These figures indicate that the number of new job openings isn’t near comparable with the number of people who have filed for unemployment in recent weeks. A June working paper from researchers Jose Maria Barrero, Nick Bloom, and Steven Davis put it a different way: For every three new jobs, there have been 10 layoffs, they concluded.

Certain fields have dialed up hiring during the pandemic, Barrero, Bloom, and Davis point out: E-commerce giants including Amazon, delivery services like Instacart, and online education tools like Outschool have all sought to bring on more workers while other industries continue to contract.

The issue is that the number of jobs these industries are adding does not come close to making up for the number of jobs that have been lost. Additionally, many of the new jobs that are emerging are not in line with the experiences or fields that people may have been working in prior to the pandemic.

Jose, a Texas-based architect who was laid off this spring, for example, has been networking extensively but turning up little in the way of work in his field. “I’m on LinkedIn Premium, Indeed, CareerBuilder, you name it, looking for jobs, but I always get the same response,” he told Vox. “A few firms are interviewing ... but with no real intention of hiring in the near future.”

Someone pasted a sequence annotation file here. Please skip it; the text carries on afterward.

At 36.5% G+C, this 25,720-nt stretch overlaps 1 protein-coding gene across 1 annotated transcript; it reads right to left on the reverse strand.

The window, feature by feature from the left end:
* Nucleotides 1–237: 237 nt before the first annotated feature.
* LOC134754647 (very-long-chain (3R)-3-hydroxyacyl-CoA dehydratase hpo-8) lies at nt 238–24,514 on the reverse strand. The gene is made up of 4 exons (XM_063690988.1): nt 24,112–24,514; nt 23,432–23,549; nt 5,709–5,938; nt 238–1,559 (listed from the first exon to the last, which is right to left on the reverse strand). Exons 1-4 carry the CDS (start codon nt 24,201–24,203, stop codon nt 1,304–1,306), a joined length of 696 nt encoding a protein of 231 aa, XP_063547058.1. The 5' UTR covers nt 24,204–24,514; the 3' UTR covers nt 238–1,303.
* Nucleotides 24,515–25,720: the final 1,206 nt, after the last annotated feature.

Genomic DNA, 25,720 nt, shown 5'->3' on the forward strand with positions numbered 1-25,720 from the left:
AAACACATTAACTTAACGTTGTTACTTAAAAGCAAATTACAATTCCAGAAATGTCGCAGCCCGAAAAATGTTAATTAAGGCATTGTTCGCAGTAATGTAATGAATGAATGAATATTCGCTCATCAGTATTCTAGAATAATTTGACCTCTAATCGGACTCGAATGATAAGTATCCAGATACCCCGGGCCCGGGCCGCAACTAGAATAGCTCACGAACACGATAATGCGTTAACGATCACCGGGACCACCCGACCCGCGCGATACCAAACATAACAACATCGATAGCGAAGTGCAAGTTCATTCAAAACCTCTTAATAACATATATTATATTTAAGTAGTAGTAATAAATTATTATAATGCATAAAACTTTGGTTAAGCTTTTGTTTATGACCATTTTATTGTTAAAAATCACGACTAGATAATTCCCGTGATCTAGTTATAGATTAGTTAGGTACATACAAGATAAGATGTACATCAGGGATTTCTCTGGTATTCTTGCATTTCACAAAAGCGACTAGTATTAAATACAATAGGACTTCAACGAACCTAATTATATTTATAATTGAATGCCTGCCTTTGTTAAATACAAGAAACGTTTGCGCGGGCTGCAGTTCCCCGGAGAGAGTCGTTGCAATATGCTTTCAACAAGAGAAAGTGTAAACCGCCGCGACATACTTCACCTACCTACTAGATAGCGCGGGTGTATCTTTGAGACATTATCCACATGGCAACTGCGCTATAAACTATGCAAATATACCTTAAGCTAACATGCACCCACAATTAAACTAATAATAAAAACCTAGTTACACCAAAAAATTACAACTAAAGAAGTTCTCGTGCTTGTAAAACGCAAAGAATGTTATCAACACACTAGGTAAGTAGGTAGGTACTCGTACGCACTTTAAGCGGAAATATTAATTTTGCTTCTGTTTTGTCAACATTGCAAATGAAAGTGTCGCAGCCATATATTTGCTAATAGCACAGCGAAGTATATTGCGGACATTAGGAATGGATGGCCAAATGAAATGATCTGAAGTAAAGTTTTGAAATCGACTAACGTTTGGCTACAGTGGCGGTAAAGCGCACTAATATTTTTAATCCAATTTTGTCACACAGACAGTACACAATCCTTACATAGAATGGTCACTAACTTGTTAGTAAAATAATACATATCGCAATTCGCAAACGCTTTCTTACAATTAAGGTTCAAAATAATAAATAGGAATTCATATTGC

He notes that he’s started a programming course, in case that could help him with job opportunities down the line.

Experts emphasize that many of the job losses that have taken place this year could well be recovered once the economy fully bounces back from the pandemic, though some industries — like brick-and-mortar retail — could see more permanent effects. In the short term, the industries that have been forced to shutter or reduce their operations to promote safe practices during the pandemic — including restaurants, gyms, and hair salons — are among those that won’t see many jobs coming back any time soon.

“[There are] industries that we can assume will be really, really suppressed until we have a vaccine or effective treatment,” says Shierholz.

The UI expansion offers workers a safety net and boosts consumer spending

In addition to providing workers with vital support while the job market remains in flux, the UI expansion has also played an important role in maintaining consumer spending and supporting other jobs.

“Our estimates suggest that expiration will result in large spending cuts, with potentially negative effects on both households and macroeconomic activity,” researchers at JP Morgan Chase concluded in a July analysis, which examined the fallout that would result from an end to the expanded UI. These cuts could be devastating for the economy, Shierholz notes — affecting as many as 5 million other jobs.

“When ... that $600 goes away, so [millions of workers] will not be able to buy goods and services, those workers who were producing those goods and services, those workers lose their jobs,” she says.

Without the expanded UI, many workers will also face increasing challenges when it comes to basic living costs including rent and mortgage payments, as well as food. “The extension is a necessity for myself and others who have been affected by this pandemic,” says Nick Parisi, an IT worker in Michigan, who was laid off earlier this year.

For now, Congress is still at an impasse on what UI policy would look like in the next stimulus package, with Republicans intent on including incentives that will motivate people to return to work. That approach, however, continues to overlook a fundamental reality of the current economic crisis.